When I would look at men who had little girls there was something different about them.  They had this look about them that was different from those of us with only sons.  There was a tenderness in their eyes as they would watch their daughters play or walk or sleep.  There was a gentleness to how they handled their little girls.  And, there was the look of incredible love when that little girl would look back over her shoulder at her daddy.

The day, the moment, that Libby was born, I understood.  There is something unique about little girls.  They are sweet and gentle.  You look at their face and know that soon you will hear that little voice whisper, “Daddy.”  Just knowing that your heart melts, just the thought of it.  I love my son with all that I am.  He is my buddy, my partner.  But there is something different about my Libby.  It’s hard to explain.

There is just something special about the love of a Daddy toward his little girl. A desire to protect her.  A desire to keep her safe from the fallen world.  The reality that another will come along one day and make her his own.  Knowing that some day she will wear a white dress and take the hand of another man.  She will not always be all mine.

I don’t know.  There is something intangible about the love of a father to a daughter.  I can not possibly do it justice.  All I know is that I love her and get lost as I watch her.  All I know is that I see her Mommy in her and know that she is an amazing gift that is to be cherished and loved only to be given away.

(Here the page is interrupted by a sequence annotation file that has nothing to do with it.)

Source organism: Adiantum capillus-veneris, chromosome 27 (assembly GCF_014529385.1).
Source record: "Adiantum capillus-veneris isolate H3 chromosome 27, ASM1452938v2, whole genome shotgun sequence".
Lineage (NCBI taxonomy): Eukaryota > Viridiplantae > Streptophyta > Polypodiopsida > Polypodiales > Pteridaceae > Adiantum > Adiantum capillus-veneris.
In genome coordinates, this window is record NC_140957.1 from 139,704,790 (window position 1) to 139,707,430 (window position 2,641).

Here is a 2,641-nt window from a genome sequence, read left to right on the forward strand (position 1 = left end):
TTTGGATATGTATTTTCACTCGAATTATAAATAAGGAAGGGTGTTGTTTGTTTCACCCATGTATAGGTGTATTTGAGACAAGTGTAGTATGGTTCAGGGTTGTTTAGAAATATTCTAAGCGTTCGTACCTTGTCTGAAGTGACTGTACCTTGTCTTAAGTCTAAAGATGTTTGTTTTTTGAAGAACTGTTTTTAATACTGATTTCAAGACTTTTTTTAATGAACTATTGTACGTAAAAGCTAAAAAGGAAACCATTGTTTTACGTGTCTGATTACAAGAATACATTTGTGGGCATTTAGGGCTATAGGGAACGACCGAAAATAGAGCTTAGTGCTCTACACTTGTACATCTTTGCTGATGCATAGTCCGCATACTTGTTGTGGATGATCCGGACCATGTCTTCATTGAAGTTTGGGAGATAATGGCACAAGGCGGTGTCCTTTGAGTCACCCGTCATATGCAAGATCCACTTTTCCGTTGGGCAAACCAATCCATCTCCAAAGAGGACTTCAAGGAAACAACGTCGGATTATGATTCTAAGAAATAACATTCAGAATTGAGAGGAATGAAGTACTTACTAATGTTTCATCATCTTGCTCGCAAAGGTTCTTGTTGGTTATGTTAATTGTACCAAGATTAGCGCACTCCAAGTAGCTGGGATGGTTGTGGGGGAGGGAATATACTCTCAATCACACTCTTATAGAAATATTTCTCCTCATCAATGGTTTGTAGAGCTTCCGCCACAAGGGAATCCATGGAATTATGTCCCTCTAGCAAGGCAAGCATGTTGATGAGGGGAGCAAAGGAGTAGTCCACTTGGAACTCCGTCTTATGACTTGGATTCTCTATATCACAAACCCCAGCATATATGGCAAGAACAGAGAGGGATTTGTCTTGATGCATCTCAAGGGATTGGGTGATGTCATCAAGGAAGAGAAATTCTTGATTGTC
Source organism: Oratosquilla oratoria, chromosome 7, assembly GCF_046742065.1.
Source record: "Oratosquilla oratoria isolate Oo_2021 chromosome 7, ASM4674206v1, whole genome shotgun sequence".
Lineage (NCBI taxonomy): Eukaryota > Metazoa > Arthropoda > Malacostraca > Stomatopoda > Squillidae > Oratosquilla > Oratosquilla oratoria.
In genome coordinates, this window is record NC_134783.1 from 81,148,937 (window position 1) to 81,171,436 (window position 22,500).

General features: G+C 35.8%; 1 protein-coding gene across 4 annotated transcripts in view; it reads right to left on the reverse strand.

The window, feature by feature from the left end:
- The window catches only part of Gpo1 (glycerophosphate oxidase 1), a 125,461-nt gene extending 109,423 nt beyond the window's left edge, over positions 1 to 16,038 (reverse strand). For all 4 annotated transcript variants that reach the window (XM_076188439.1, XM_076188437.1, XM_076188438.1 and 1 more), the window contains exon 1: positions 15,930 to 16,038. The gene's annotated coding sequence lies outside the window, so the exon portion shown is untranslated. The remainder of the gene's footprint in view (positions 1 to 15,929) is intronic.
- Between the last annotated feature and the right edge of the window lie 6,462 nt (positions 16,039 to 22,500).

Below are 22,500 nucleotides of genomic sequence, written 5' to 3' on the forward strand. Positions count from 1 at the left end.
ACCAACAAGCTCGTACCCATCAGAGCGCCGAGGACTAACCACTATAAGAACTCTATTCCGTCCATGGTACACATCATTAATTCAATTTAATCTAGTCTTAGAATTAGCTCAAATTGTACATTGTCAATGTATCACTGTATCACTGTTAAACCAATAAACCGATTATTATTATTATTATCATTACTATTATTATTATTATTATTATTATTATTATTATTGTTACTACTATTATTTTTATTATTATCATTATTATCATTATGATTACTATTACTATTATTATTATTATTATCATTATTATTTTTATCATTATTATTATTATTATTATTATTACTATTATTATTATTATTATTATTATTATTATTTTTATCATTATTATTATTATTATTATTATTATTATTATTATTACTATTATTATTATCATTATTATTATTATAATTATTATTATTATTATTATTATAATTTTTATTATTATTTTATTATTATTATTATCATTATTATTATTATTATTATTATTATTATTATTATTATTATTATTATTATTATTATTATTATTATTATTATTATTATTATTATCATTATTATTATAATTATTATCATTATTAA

“Pastor” Pat…

The scene is Haiti is horrific. The cries for help. The reality of people being buried alive. The dead littering the streets. The pain, chaos, and heartbreak enveloping a country that is already impoverished and broken. To this situation Pat Robertson on the 700 Club today spoke.  He stated among other things that it was a “blessing in disguise”. Check out this video and then read my response:

This response is heartless, cruel, and un-pastoral. My good friend Scott Crocker has posted a wonderful response and I would encourage you to read it. Near the end of this clip Mr. Robertson speaks of a pact made with the devil.  This is a rumor, an urban legend.  It may have happened, it might not have happened.

We seek to find meaning out of tragedy, it is our natural response.  To make this tragedy into something other than it is simply smacks of pretentious self-righteousness.  The sad fact is that we live in a world that is broken.  It is broken at every level.  St. Paul tells us “For I consider that the sufferings of this present time are not worth comparing with the glory that is to be revealed to us. For the creation waits with eager longing for the revealing of the sons of God. For the creation was subjected to futility, not willingly, but because of him who subjected it, in hope that the creation itself will be set free from its bondage to corruption and obtain the freedom of the glory of the children of God. For we know that the whole creation has been groaning together in the pains of childbirth until now. And not only the creation, but we ourselves, who have the firstfruits of the Spirit, groan inwardly as we wait eagerly for adoption as sons, the redemption of our bodies.(Romans 8:18–23 ESV)”

You see the creation is longing for its own redemption.  What happened in Haiti is not the result of an act of a vengeful God.  It is not the act of a God who was tired of waiting for the Haitians to build big buildings.  No, this was the result of the tragedy that took place in the Garden. This is the outworking of the fall.